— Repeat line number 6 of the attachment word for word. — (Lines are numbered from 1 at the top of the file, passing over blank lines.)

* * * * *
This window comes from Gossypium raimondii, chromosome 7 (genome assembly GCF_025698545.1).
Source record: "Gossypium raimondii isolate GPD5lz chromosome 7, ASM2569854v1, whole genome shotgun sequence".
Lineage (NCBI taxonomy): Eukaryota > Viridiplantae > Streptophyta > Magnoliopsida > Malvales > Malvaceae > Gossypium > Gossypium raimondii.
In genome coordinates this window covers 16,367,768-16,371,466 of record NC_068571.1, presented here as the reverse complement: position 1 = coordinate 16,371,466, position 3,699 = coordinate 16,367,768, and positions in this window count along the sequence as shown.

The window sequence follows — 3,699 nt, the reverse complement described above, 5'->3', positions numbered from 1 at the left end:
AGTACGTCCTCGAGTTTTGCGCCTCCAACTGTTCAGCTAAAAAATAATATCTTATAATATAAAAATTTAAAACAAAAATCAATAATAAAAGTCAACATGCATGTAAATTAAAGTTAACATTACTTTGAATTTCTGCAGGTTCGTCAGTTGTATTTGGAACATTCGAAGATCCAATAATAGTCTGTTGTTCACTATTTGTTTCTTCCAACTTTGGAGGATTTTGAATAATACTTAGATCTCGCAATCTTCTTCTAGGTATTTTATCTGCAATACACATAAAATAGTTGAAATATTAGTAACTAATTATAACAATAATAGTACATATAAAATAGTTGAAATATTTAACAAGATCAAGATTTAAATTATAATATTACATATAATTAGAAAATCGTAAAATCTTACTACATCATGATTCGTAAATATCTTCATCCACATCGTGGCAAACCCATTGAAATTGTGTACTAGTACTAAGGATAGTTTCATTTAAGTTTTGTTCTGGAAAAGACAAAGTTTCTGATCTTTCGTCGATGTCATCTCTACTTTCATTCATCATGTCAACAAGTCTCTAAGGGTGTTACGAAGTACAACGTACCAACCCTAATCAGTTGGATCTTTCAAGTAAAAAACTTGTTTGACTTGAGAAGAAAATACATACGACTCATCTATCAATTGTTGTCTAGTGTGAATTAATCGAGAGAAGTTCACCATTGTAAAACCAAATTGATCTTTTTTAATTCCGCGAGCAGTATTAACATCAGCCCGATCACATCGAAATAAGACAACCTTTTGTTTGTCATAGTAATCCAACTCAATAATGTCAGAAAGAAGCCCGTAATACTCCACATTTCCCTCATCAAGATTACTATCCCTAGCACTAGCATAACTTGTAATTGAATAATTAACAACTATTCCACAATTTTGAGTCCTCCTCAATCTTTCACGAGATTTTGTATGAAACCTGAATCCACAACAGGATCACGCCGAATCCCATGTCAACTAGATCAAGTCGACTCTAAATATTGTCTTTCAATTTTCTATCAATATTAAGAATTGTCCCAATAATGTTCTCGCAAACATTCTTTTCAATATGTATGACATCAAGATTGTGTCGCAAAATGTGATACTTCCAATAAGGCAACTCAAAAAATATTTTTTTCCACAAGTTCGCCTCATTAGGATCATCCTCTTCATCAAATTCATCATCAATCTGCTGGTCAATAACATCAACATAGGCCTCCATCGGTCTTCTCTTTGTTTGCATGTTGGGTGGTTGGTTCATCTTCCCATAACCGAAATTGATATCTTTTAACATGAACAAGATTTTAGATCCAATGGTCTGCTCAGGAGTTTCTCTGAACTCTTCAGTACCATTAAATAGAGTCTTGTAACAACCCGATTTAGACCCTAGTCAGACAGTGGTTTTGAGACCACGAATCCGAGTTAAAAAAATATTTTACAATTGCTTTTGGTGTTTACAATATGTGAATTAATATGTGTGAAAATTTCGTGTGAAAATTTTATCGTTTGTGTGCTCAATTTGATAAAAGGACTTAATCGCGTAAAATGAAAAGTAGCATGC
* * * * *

AGTACGTCCTCGAGTTTTGCGCCTCCAACTGTTCAGCTAAAAAATAATATCTTATAATATAAAAATTTAAAACAAAAATCAATAATAAAAGTCAACATGCATGTAAATTAAAGTTAACATTACTTTGAATTTCTGCAGGTTCGTCAGTTGTATTTGGAACATTCGAAGATCCAATAATAGTCTGTTGTTCACTATTTGTTTCTTCCAACTTTGGAGGATTTTGAATAATACTTAGATCTCGCAATCTTCTTCTAGGTATTTTATCTGCAATACACATAAAATAGTTGAAATATTAGTAACTAATTATAACAATAATAGTACATATAAAATAGTTGAAATATTTAACAAGATCAAGATTTAAATTATAATATTACATATAATTAGAAAATCGTAAAATCTTACTACATCATGATTCGTAAATATCTTCATCCACATCGTGGCAAACCCATTGAAATTGTGTACTAGTACTAAGGATAGTTTCATTTAAGTTTTGTTCTGGAAAAGACAAAGTTTCTGATCTTTCGTCGATGTCATCTCTACTTTCATTCATCATGTCAACAAGTCTCTAAGGGTGTTACGAAGTACAACGTACCAACCCTAATCAGTTGGATCTTTCAAGTAAAAAACTTGTTTGACTTGAGAAGAAAATACATACGACTCATCTATCAATTGTTGTCTAGTGTGAATTAATCGAGAGAAGTTCACCATTGTAAAACCAAATTGATCTTTTTTAATTCCGCGAGCAGTATTAACATCAGCCCGATCACATCGAAATAAGACAACCTTTTGTTTGTCATAGTAATCCAACTCAATAATGTCAGAAAGAAGCCCGTAATACTCCACATTTCCCTCATCAAGATTACTATCCCTAGCACTAGCATAACTTGTAATTGAATAATTAACAACTATTCCACAATTTTGAGTCCTCCTCAATCTTTCACGAGATTTTGTATGAAACCTGAATCCACAACAGGATCACGCCGAATCCCATGTCAACTAGATCAAGTCGACTCTAAATATTGTCTTTCAATTTTCTATCAATATTAAGAATTGTCCCAATAATGTTCTCGCAAACATTCTTTTCAATATGTATGACATCAAGATTGTGTCGCAAAATGTGATACTTCCAATAAGGCAACTCAAAAAATATTTTTTTCCACAAGTTCGCCTCATTAGGATCATCCTCTTCATCAAATTCATCATCAATCTGCTGGTCAATAACATCAACATAGGCCTCCATCGGTCTTCTCTTTGTTTGCATGTTGGGTGGTTGGTTCATCTTCCCATAACCGAAATTGATATCTTTTAACATGAACAAGATTTTAGATCCAATGGTCTGCTCAGGAGTTTCTCTGAACTCTTCAGTACCATTAAATAGAGTCTTGTAACAACCCGATTTAGACCCTAGTCAGACAGTGGTTTTGAGACCACGAATCCGAGTTAAAAAAATATTTTACAATTGCTTTTGGTGTTTACAATATGTGAATTAATATGTGTGAAAATTTCGTGTGAAAATTTTATCGTTTGTGTGCTCAATTTGATAAAAGGACTTAATCGCGTAAAATGAAAAGTAGCATGC